Christie’s to cut workforce in effort to reduce costs in soft art market

January 13th, 2009

christies-hq-8-king-street-london
Christie’s headquarters, 8 King Street, London

Christie’s has announced a broad restructuring plan in measures designed to deal with the deteriorating economic environment, and the resulting fallout in the art market.

While details are still vague, a statement issued by Christie’s indicated that the company has “begun to implement a company wide reorganization, which includes significant staff reductions, not renewing many consultants’ contracts, and the continuation of other cost-reduction initiatives, that will ensure we remain competitive and profitable in 2009,” without specifying exactly how many jobs would be eliminated.

“There’s a consultation process going on at the moment, so we’re not in a position to comment on numbers,” Alexandra Buxton, Christie’s European head of public relations, said in a telephone interview with Bloomberg. These measures follow a series of dismal auctions including a contemporary art sale in November where $114 million, or less than half of the low estimate was raised, as covered here by ArtObserved.

Christie’s cut costs as art market slows [New York Times]
Christie’s Auction House to Slash Jobs [Wall Street Journal]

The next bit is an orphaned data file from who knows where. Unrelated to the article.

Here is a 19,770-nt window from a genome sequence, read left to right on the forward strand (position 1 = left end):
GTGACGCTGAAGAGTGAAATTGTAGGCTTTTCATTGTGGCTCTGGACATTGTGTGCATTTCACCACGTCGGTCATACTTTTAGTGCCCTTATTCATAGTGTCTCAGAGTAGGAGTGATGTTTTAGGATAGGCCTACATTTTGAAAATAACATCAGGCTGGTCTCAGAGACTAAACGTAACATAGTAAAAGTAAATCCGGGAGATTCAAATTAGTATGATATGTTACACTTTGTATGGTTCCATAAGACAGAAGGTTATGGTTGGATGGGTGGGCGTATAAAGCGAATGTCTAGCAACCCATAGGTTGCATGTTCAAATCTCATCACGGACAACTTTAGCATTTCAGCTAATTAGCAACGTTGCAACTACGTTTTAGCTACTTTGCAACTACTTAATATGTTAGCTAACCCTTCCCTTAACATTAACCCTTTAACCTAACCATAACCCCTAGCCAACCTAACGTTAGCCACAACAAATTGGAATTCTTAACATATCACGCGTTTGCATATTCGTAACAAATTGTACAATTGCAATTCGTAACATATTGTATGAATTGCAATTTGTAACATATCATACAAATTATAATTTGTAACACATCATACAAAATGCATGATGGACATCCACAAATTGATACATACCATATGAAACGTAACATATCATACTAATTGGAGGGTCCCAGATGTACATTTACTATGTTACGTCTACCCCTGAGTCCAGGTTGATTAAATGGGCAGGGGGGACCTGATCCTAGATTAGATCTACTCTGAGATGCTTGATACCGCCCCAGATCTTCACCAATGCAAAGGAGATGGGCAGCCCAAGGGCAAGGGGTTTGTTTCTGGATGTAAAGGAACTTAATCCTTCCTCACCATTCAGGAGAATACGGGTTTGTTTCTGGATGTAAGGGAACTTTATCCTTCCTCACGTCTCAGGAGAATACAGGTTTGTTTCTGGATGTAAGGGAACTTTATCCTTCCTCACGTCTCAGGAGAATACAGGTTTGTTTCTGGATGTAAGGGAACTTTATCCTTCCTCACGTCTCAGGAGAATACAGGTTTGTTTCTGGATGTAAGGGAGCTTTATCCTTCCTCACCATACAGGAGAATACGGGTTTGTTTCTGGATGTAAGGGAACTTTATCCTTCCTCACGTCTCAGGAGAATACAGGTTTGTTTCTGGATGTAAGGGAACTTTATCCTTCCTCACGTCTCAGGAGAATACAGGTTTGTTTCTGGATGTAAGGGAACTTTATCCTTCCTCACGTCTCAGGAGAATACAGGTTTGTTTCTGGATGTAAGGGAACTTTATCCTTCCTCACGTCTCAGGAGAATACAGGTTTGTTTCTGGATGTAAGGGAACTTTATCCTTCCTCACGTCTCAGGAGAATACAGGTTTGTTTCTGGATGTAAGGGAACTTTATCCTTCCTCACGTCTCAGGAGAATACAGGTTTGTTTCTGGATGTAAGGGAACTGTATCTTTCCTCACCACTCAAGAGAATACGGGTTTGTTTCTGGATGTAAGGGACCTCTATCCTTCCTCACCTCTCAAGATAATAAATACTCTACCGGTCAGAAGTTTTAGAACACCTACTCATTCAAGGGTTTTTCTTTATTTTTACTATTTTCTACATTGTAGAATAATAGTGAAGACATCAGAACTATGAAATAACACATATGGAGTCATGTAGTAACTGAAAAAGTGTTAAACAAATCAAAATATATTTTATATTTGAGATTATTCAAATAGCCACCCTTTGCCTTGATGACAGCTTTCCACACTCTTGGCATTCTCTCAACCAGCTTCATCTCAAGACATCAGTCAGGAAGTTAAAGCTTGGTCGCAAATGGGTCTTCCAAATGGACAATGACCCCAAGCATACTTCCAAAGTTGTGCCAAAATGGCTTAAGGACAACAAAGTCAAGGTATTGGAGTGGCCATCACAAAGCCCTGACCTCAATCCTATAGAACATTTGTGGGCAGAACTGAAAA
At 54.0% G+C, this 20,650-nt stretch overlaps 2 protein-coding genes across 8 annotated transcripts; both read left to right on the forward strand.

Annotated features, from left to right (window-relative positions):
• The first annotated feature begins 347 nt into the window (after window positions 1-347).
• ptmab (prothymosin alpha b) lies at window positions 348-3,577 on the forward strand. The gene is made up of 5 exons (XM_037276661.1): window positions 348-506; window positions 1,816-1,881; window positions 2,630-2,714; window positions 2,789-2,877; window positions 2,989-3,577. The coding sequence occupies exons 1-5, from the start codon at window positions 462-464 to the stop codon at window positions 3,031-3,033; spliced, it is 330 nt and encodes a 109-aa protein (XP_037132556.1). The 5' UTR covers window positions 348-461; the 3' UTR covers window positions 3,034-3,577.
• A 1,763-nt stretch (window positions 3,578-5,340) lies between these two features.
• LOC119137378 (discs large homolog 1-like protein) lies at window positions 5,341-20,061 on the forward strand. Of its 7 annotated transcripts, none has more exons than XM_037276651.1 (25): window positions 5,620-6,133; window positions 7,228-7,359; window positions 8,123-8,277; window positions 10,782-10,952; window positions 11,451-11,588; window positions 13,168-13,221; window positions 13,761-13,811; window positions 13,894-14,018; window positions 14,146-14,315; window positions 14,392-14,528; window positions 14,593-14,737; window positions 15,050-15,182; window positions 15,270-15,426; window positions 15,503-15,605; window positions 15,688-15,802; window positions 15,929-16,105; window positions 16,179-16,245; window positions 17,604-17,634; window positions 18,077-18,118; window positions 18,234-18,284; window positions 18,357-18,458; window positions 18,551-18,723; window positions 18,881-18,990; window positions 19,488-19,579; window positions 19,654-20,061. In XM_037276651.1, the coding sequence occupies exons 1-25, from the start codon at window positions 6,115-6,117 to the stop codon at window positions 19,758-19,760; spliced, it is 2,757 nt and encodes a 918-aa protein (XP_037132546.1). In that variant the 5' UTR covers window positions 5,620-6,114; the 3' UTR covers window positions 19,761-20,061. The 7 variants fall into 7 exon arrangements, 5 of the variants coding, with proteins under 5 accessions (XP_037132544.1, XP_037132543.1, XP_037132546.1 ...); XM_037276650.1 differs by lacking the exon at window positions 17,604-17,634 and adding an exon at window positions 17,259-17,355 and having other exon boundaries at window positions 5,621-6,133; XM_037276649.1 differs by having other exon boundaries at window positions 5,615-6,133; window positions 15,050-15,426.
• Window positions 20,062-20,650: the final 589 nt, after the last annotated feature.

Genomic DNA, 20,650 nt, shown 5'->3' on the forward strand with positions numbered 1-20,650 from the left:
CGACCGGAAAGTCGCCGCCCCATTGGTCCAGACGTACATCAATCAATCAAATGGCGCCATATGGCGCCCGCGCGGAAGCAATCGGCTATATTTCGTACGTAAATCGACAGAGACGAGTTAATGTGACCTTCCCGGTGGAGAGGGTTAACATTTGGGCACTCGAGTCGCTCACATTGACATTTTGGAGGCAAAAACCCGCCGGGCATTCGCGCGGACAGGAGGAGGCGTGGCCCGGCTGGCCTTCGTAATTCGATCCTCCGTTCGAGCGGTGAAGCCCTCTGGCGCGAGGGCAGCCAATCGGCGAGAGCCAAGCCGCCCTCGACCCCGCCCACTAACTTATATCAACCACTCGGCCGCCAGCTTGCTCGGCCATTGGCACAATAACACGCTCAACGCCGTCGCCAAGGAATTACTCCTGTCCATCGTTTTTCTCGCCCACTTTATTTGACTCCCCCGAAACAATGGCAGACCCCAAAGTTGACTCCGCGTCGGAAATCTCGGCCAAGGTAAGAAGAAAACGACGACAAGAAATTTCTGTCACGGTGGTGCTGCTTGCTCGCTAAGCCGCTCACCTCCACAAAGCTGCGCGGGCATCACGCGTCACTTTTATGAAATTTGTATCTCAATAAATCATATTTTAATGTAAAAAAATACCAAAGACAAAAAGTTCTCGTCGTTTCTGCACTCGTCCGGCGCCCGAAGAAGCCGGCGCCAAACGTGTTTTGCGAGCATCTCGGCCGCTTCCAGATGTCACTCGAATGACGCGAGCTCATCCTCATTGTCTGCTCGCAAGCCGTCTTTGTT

Christie’s to Cut Jobs as Crisis Cuts Auction Sales [Bloomberg]
Christie’s Plans “Significant Staff Reductions” [ArtInfo]
Cuts Announced at Christie’s and Denver Art Museum; LA Arts Writers See Layoffs [ArtForum]

Previously on ArtObserved:
CHRISTIE’S AND SOTHEBY’S OLD MASTERS AUCTIONS IN LONDON SHOW RESILIENCE Dec 5
AO AUCTION ROUNDUP 5 OF 5 – NOVEMBER AUCTION SUMMARY: THE REALITY OF AN INDISPUTABLE BUYER’S MARKET Nov 19
AO AUCTION RESULTS: CHRISTIE’S “THE MODERN AGE,” THE ALICE LAWRENCE AND HILLMAN FAMILY COLLECTIONS SELL FOR LESS THAN 50% OF ESTIMATE AS ROTHKO AND MANET HEADLINERS ARE PULLED Nov 8
SOTHEBY’S STOCK DROPS 14% (DOWN 75.7% FROM ITS HIGH) FOLLOWING DISMAL ASIAN AUCTION RESULTS Oct 7
TOP AUCTION HOUSE PHILLIPS DE PURY BOUGHT BY RUSSIAN LUXURY RETAIL COMPANY MERCURY GROUP Oct 7

edouard-vuillard-les-couturieres-christies
Les Couturieres by Edouard Vuillard, to be auctioned by Christie’s next month. It is expected to sell for $8 million. Image via New York Times.

Christie’s and other auction houses have sustained losses after providing guarantees to sellers, and after buyers from emerging markets such as the Persian Gulf, India and Russia failed to materialize and prop up the art market as many experts predicted. Christie’s initiative comes after Sotheby’s declared its intention to eliminate $7 million in costs during the 2009 fiscal year through similar measures. Sotheby’s share price has suffered in the onslaught of the collapsing art market, and is down more than 76% from its one year high, a further 5% drop from when ArtObserved last covered the stock’s price. Phillips de Pury, perhaps anticipating the crash and seeking to build a war chest, was bought by Mercury Group, a Russian luxury goods group, in October–covered here by ArtObserved.

Christie’s, the world’s largest art auctioneer, is privately owned by Francois Pinault, a French billionaire and the owner of PPR, a luxury goods holding company that holds controlling positions in Gucci, Yves St Laurent, Puma and other high end fashion and retail brands. Pinault is rumored to be considering a divestment of Christie’s, just over a decade after he bought the firm for $1.2 billion, in 1998.